Theory on immigration to Norway

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Rudolf Keyser.
Peter Andreas Munch.
Ludvig Kristensen Daa.

The theory on immigration to Norway (Norwegian: innvandringsteorien) refers to a theory on the origin of the Norwegian people. The theory is mainly associated with Rudolf Keyser, and developed by Peter Andreas Munch.

Theory[edit]

Following studies in Iceland from 1825 to 1827, Rudolf Keyser was appointed as a docent at the Royal Frederick University in Christiania, Norway in 1828. From the same year he worked with, and held lectures on, his theory on immigration to Norway. This theory was inspired by the works of Gerhard Schøning,[1][2] who had released Afhandling om de Norskes og endeel andre Nordiske Folkes Oprindelse in 1769,[3] and was first published in 1839 under the name Om Nordmændenes Herkomst og Folke-Slægtskab. In short, his theory stated that Norway as well as Northern Sweden had been populated by indigenous people from the north, whereas Denmark and Southern Sweden (south of Götaland) had been populated from the south. In other words, Norway was especially influenced by "Norse" people and culture, whereas parts of Sweden and particularly Denmark were influenced by "Gothic" peoples and culture. Norse people had, according to Keyser, drifted south towards Denmark as well, but here they had been mixed with Goths. He later supplemented the theory with a series of lectures in literary studies, printed posthumously, under the name Nordmændenes Videnskabelighed og Literatur i Middelalderen. Here, he stated that Norse literature was not Nordic, but Norwegian.[1][2] Both the Norse and Gothic groups were taken to be Germanic peoples, having migrated from somewhere in the region of Ural and the Volga River.[4]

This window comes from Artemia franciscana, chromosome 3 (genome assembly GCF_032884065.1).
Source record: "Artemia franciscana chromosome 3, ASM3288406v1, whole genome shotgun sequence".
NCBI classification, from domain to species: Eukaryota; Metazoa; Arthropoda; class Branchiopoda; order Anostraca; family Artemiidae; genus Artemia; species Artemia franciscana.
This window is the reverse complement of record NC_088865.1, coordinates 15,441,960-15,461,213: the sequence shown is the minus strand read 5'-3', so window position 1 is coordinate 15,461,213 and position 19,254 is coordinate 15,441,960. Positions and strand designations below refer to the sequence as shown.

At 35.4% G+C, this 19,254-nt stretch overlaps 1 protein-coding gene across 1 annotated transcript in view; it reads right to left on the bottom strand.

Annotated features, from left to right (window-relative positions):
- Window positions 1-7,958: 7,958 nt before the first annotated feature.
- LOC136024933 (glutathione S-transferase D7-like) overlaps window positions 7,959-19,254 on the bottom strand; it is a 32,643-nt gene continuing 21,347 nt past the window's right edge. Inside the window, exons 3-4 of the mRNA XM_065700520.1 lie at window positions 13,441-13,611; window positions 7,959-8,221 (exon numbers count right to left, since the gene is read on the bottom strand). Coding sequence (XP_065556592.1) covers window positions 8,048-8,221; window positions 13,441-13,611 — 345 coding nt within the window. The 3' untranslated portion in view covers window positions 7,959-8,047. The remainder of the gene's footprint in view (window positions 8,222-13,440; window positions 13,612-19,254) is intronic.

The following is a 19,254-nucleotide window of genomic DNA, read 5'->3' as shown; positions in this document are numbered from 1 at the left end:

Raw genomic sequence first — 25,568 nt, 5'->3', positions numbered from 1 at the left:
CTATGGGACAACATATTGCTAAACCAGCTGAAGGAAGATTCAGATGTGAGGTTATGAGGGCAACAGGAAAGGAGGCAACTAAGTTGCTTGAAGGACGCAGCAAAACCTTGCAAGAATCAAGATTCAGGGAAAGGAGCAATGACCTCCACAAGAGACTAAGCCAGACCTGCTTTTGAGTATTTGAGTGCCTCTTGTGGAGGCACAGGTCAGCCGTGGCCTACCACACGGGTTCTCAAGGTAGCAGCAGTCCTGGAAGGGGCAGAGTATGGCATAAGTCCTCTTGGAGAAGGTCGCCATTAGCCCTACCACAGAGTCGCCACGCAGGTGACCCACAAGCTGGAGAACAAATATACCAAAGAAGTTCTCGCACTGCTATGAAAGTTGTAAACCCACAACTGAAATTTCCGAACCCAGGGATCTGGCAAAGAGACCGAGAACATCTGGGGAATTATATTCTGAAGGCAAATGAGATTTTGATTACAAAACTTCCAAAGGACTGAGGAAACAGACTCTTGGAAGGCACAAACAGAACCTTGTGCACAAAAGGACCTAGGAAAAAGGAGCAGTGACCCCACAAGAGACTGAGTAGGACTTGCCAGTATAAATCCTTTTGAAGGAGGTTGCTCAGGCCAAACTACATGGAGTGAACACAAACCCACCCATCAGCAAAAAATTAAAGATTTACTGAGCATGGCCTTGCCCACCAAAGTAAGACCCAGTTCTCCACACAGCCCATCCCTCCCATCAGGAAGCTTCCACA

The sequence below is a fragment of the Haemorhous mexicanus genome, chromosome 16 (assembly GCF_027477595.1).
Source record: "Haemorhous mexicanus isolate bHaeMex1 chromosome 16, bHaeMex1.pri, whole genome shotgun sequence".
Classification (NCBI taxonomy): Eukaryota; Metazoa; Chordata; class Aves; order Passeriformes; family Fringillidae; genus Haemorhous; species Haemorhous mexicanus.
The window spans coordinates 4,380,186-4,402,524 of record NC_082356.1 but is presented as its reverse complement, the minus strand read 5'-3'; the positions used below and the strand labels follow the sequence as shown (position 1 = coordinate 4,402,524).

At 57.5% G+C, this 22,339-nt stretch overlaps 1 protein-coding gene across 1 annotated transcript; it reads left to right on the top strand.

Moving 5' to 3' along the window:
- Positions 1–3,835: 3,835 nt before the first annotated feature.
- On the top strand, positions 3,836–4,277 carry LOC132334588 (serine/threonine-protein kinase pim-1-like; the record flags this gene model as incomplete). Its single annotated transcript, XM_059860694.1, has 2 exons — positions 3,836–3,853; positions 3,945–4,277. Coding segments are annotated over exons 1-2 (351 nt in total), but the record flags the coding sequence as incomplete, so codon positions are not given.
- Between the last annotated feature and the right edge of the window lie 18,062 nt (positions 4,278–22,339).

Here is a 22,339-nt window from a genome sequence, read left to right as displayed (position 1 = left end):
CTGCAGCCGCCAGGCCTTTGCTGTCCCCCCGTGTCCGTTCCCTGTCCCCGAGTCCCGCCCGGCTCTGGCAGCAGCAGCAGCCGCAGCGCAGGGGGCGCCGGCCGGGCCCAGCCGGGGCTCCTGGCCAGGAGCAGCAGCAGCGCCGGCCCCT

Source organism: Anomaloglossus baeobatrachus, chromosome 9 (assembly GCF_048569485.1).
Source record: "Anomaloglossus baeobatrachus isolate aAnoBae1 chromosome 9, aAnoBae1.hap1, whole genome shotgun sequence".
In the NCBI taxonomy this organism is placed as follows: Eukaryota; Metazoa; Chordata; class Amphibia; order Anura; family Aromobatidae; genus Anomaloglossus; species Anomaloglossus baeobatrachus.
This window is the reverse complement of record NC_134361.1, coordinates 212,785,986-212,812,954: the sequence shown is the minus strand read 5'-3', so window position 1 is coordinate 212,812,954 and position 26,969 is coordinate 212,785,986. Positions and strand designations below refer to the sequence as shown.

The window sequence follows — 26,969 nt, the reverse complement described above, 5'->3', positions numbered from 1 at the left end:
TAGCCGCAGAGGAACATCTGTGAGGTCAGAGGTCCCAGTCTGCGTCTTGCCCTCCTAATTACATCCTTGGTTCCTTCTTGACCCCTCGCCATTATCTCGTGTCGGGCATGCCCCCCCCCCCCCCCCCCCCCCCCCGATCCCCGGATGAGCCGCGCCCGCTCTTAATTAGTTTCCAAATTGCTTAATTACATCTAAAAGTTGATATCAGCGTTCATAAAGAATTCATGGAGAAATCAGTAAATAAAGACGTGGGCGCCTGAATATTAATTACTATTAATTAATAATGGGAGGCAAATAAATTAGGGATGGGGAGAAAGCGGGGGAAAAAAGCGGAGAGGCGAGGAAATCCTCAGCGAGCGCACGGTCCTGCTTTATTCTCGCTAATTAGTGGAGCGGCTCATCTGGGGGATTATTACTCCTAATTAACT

Peter Andreas Munch was a student of Keyser, and fellow proponent of the theory. He remarked that Gothic people inhabited some of South Norway as well. He too based the theory partly on linguistic traits, and also stated that the two groups had different approaches to liberty versus hierarchy.[4]

Reaction[edit]

The theory was ill-received by many historians, especially those who did not subscribe to any form of Norwegian nationalistic agenda. The Danish historian Christian Molbech dubbed Keyser and Munch's viewpoint as "The Norwegian Historical School".[1][2]

The theory was also denounced by Norwegian historians. A lecture held by Ludvig Kristensen Daa on a Scandinavian conference in 1868 has been called "the graveside speech for the immigration theory". He released the work Have Germanerne indvandret til Skandinavien fra nord eller syd? in 1869.[5]

References[edit]

  1. ^ a b c Storsveen, Odd Arvid. "Rudolf Keyser". In Helle, Knut. Norsk biografisk leksikon (in Norwegian). Oslo: Kunnskapsforlaget. Retrieved 18 January 2010. 
  2. ^ a b c Henriksen, Petter, ed. (2007). "Rudolf Keyser". Store norske leksikon (in Norwegian). Oslo: Kunnskapsforlaget. Retrieved 18 January 2010. 
  3. ^ Grankvist, Rolf. "Gerhard Schøning". In Helle, Knut. Norsk biografisk leksikon (in Norwegian). Oslo: Kunnskapsforlaget. Retrieved 18 January 2010. 
  4. ^ a b Dahl, Ottar. "P A Munch". In Helle, Knut. Norsk biografisk leksikon (in Norwegian). Oslo: Kunnskapsforlaget. Retrieved 18 January 2010. 
  5. ^ Storsveen, Odd Arvid. "Ludvig Kristensen Daa". In Helle, Knut. Norsk biografisk leksikon (in Norwegian). Oslo: Kunnskapsforlaget. Retrieved 17 January 2010.